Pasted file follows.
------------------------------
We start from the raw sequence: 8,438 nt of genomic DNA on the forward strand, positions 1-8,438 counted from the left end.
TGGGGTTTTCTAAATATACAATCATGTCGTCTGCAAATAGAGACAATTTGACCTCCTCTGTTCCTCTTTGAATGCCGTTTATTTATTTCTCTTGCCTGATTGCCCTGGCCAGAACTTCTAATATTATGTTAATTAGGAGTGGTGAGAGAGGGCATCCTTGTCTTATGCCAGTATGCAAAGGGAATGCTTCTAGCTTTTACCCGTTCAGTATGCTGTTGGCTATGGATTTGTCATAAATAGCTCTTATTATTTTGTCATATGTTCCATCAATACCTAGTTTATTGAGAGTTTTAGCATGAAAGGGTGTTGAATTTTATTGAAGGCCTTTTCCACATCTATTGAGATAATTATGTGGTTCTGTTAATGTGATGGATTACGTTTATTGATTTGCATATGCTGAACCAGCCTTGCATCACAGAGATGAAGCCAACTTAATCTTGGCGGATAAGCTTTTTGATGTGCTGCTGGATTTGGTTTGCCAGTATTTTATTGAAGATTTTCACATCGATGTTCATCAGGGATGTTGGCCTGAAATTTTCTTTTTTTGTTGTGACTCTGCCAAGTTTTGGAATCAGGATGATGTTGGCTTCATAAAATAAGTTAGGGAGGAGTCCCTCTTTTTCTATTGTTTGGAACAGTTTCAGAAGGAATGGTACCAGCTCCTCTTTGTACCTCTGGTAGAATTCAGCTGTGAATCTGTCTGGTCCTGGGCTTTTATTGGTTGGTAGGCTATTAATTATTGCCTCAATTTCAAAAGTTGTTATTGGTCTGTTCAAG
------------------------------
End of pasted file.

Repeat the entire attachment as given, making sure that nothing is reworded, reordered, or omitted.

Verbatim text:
We start from the raw sequence: 8,438 nt of genomic DNA on the forward strand, positions 1-8,438 counted from the left end.
TGGGGTTTTCTAAATATACAATCATGTCGTCTGCAAATAGAGACAATTTGACCTCCTCTGTTCCTCTTTGAATGCCGTTTATTTATTTCTCTTGCCTGATTGCCCTGGCCAGAACTTCTAATATTATGTTAATTAGGAGTGGTGAGAGAGGGCATCCTTGTCTTATGCCAGTATGCAAAGGGAATGCTTCTAGCTTTTACCCGTTCAGTATGCTGTTGGCTATGGATTTGTCATAAATAGCTCTTATTATTTTGTCATATGTTCCATCAATACCTAGTTTATTGAGAGTTTTAGCATGAAAGGGTGTTGAATTTTATTGAAGGCCTTTTCCACATCTATTGAGATAATTATGTGGTTCTGTTAATGTGATGGATTACGTTTATTGATTTGCATATGCTGAACCAGCCTTGCATCACAGAGATGAAGCCAACTTAATCTTGGCGGATAAGCTTTTTGATGTGCTGCTGGATTTGGTTTGCCAGTATTTTATTGAAGATTTTCACATCGATGTTCATCAGGGATGTTGGCCTGAAATTTTCTTTTTTTGTTGTGACTCTGCCAAGTTTTGGAATCAGGATGATGTTGGCTTCATAAAATAAGTTAGGGAGGAGTCCCTCTTTTTCTATTGTTTGGAACAGTTTCAGAAGGAATGGTACCAGCTCCTCTTTGTACCTCTGGTAGAATTCAGCTGTGAATCTGTCTGGTCCTGGGCTTTTATTGGTTGGTAGGCTATTAATTATTGCCTCAATTTCAAAAGTTGTTATTGGTCTGTTCAAG